The Challenge of Finding Great Staff

Wednesday, November 16, 2016 - 13:57
The Challenge of Finding Great Staff

Searching for the best employees may be an overwhelming task. Advertising the position, receiving CVs, selecting the best candidates, arranging an interview with them, rearranging a second one and handling the candidates offer. The whole recruitment process may put hiring managers off but it’s important to manage the candidates’ expectations and remember what it’s like to be one interviewing for a new job.

As a Talent Acquisition Lead at intelligentpos, I’d like to share some tips to make this process easier, make you save time and energy, and help you choose the right person!

 

1) “Hire for attitude not just skill” (Simon Sinek, speaker, and consultant on leadership and management)

As everybody knows, a magician cannot take a rabbit out of a hat if someone hasn’t put the animal in it before. This is why I tend to focus more on the attitudes, interests and skills of the candidates rather than on their actual knowledge and experience. You can tell from someone’s CV what experience they have but ask yourselves: ‘Would this person fit in my team?’  My advice: open up your criteria to a wider pool of candidates because you might have a nice surprise.

We’ve recently hired a few students from CodeClan, some of the candidates showed more passion and determination to succeed in their career than people working in the tech industry for the last 5 years!

 

2) Always give candidates a good experience

Among those people you interviewed, there will be some disappointments. Maybe they were nervous, maybe they realised it wasn’t the right job, maybe they had just received a difficult call on the way to your appointment… Or maybe they weren’t the right person for you.

In any case, they’ve invested time and energy in your business and they deserve your feedback. Intelligent applicants are able to distinguish whether they don’t deserve the position or they’ve been treated unfairly. Nowadays, pages like Glassdoor or your Facebook channel are open doors for bad reviews – and it’s more likely that someone very upset will vent online in the heat of the moment, than someone who’s had a good experience.

 

3) Keep your emotions out of the game

Be cold – and I know how difficult this is sometimes! You may have a great connection with someone because you’re both watching The Killing, but it doesn’t mean that they’re the right person. Many other emotions may leap into the game: sorrow, compassion, empathy, etc. Even someone who didn’t have a great connection with you, may be THE one. 

Create a scoring card and fill in with the relevant information for the position and your objective impressions. If you’re still unsure about this, you can invite this person to come for a second interview and conduct it with the colleagues the candidate will be working with for a second opinion.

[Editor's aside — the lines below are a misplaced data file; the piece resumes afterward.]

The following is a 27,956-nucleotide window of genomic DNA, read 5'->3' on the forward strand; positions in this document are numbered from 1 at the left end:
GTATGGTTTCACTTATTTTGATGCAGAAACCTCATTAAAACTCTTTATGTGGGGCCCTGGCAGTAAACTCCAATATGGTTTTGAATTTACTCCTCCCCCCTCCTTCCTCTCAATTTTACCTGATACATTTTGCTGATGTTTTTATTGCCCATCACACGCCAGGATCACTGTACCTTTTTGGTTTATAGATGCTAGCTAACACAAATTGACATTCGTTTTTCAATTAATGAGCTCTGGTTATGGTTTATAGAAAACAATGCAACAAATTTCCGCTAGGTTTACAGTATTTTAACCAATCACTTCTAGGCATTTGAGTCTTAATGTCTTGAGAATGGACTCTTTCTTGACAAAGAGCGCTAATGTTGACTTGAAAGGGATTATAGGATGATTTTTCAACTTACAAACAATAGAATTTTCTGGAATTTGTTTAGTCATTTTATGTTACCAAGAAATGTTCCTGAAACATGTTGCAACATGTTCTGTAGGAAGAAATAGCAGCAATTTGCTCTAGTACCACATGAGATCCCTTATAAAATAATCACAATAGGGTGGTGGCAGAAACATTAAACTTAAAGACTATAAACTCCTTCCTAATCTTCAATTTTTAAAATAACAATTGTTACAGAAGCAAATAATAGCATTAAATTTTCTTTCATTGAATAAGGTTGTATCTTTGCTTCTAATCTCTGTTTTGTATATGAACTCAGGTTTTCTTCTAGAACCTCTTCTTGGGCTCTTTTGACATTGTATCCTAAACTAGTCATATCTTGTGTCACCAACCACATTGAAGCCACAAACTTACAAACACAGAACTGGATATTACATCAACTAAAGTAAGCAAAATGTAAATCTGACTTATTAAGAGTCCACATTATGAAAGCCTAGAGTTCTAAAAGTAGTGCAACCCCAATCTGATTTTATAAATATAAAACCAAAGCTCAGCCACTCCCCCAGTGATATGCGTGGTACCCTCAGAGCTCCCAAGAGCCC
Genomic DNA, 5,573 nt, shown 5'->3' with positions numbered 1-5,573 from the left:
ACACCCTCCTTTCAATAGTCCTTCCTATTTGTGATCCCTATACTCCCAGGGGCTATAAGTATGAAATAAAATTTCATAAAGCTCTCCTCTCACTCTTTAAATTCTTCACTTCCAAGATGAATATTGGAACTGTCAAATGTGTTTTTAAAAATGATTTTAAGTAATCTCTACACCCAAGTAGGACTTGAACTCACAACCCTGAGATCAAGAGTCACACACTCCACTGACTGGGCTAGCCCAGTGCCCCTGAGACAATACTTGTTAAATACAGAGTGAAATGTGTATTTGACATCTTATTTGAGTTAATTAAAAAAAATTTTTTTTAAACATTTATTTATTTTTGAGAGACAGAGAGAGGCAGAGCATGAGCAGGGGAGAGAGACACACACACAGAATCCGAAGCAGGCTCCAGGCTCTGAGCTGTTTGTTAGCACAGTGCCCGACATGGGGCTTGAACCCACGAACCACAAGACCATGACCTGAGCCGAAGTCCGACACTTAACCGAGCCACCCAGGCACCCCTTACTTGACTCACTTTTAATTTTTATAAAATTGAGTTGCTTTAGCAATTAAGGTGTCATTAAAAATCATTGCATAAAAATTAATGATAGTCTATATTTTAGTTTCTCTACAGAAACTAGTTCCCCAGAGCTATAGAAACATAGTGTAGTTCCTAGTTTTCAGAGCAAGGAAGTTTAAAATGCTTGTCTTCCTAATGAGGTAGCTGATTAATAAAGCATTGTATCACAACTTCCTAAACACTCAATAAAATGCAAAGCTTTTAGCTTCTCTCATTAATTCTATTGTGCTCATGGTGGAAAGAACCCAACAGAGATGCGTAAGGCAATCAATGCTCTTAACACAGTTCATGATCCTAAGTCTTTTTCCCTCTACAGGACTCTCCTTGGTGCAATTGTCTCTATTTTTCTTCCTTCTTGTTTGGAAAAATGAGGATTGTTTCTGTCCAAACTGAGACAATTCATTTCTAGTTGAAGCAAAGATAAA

4) What are you really looking for?

Urgency is blinding so put an extra effort in thinking objectively. Do you really need this person? Do you really need this person right now? Are you planning to pay the minimum salary, the living wage or what’s fair in your industry? What are going to be their duties? Would this person overlap their colleagues’ jobs? Think to yourself, if you didn’t have an urgent requirement for this role, would you hire the person you are interviewing? It will cost you more in the long run hiring the wrong person, you’re better waiting until you have the right candidate.

 

5) Sourcing candidates

Whilst the internet can be your own worst enemy, it can also be your ally. We are in a candidate lead market, many candidates that you are headhunting will also be contacted by your competitors. I actively head hunt on LinkedIn and job boards, and I recommend you to advertise your roles on your social media channels. Try and regularly update your social media channels, so prospective candidates can get a real ‘feel’ of your organisation.

When inviting candidates for interview via email, make them feel special by personalising the communication. Always use their first name instead of writing: ‘Dear Candidate’. When they arrive make sure you offer them a drink and give them a nice, friendly reception. Your company is the place where your employees spend one third of their working days – it has to be a special and appealing environment.

I’d like to close this post with a tip of advice not everyone wants to hear: let them ask questions about the company. Remember they’re also interviewing you to determine if they would like to work at your company. It’s great to ask for feedback after the interview and if appropriate you can ask the candidate what their impression of the company and culture is. This will give you a chance to clear up any misconceptions and confirm what they already think. Finish your interview by giving candidates a timeline on when they will hear from you and invite them to ask any questions via email.

Amie Harkins

I am Amie, Talent Acquisition Lead at Intelligentpos. Prior to working internally for Intelligentpos I spent over three years recruiting for various agencies. I’ve recruited for both large international corporate organisations and small local companies.